Eliciting empathy is “a trick,” says a prison guard in Rona Munro’s taut character study. The guard is talking about Fay, who is serving a life sentence for murder. True, Fay manipulates anyone who comes into her orbit. But the guard’s comment might just as aptly describe playwrights who script movie-of-the-week tearjerkers about wayward wives who, like Fay, plunge a kitchen knife into their drunken husbands. Indeed, the “trick” of such dramas is to make characters who have committed heinous deeds thoroughly understandable. It works by gradually meting out an explanation that doesn’t quite justify the crime but encourages us to pity the protagonist and see her as a victim of circumstances beyond her control.
Munro has the craft for such calculations. But you won’t see Iron on Lifetime TV. Despite the formulaic situation—for the first time in the 15 years since Fay was sent up, her daughter, Josie, comes to visit—Munro explores more unsettling territory.
The key is Fay (Lisa Emery), whose motivations remain ambiguous. Sure, Fay recounts the out-of-control rage that impelled her to impale her husband. But try as Josie (Jennifer Dundas) might to find a narrative of domestic violence leading inexorably to murder, Fay does not comply.
In a series of carefully calibrated scenes, mother and daughter open up to each other, shut down, connect, detach. Emery and Dundas, directed by Anna D. Shapiro, pace through this wary dance with the graceful give-and-take of pianists playing four-handed Schubert. Emery, best known for portraying properly repressed ladies (in the recent Broadway revival of Noël Coward’s Present Laughter, for instance), explodes with feral intensity. Shifting subtly from the controlling captive to the forsaken loner, she burns with need but singes those who try to come close.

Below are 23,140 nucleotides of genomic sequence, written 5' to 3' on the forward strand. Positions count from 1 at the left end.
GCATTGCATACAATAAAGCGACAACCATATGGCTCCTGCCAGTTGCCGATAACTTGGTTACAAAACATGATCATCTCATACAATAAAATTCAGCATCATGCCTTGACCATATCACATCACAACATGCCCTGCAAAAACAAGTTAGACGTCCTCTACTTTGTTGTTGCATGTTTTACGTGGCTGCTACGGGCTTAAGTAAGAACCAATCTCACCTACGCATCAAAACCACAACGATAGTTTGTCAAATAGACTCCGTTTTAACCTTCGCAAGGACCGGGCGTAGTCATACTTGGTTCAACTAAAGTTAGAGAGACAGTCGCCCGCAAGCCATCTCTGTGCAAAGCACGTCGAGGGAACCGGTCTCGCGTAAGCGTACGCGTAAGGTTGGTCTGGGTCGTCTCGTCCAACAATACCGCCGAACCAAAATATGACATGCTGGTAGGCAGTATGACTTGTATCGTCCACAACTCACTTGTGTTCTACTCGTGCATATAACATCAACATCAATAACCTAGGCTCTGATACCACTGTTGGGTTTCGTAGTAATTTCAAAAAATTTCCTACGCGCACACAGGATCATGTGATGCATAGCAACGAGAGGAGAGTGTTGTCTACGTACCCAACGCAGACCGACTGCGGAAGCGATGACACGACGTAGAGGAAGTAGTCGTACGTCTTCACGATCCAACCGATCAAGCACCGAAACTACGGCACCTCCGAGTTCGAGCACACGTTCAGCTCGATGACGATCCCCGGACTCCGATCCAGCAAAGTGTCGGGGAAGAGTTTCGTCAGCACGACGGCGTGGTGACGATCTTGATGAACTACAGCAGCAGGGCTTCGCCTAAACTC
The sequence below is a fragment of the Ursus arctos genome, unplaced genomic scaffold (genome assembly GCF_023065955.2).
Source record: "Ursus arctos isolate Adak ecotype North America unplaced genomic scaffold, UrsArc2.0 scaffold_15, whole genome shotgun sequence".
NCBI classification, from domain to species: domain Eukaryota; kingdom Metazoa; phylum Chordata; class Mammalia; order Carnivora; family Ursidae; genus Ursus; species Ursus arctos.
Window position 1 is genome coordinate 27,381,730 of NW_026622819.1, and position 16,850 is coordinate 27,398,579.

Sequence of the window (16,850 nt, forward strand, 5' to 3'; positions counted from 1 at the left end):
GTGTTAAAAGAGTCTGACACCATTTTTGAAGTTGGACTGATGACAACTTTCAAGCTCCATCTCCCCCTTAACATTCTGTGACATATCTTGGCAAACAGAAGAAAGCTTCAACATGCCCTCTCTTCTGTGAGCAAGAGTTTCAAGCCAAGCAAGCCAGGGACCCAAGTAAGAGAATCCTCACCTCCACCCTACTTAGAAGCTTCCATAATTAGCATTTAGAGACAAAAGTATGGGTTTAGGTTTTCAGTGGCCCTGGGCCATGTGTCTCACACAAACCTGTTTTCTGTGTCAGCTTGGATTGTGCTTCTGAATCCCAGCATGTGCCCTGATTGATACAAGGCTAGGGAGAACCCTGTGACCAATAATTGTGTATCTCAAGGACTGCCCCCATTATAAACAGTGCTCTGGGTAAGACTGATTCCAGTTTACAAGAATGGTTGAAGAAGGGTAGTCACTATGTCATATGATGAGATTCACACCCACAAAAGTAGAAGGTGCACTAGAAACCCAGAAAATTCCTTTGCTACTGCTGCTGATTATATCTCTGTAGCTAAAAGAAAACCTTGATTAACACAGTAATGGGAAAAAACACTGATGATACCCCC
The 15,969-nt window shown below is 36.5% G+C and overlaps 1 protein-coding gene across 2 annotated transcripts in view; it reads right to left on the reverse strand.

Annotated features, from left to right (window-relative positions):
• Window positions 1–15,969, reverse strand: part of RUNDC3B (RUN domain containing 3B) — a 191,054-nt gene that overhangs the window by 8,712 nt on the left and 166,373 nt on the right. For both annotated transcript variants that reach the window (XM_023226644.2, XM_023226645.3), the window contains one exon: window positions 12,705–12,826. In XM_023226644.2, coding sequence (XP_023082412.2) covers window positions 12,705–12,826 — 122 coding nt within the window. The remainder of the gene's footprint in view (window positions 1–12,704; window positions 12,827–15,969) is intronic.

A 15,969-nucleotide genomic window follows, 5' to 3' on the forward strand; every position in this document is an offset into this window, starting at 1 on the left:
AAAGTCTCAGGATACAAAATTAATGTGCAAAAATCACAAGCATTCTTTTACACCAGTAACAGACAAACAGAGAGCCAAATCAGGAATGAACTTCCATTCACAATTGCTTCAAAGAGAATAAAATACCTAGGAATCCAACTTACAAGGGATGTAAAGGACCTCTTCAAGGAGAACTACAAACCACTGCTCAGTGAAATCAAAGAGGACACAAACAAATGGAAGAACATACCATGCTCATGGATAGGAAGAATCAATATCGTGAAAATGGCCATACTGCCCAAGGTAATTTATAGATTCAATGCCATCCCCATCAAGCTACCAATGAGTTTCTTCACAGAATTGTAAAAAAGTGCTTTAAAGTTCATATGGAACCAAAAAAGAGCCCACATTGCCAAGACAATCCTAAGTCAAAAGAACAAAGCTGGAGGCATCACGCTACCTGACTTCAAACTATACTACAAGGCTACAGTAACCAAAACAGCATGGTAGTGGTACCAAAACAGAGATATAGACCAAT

When Fay finally drives Josie away for good, her reasons remain mysterious. On the face of it, she seems simply to have gone too far in one of her periodic, ugly outbursts. But Munro also hints that Fay may be deliberately shoving Josie, who has plunged into an all-consuming effort to reopen the murder case, back into her own life; there are even ever-so-slight intimations that she’s sparing Josie from recovering incest memories of her father.
All this is merely implied. Munro plants some restrained clues but makes us reach for such possibilities. The very lack of a tidy answer gives Iron its cold, enduring weight.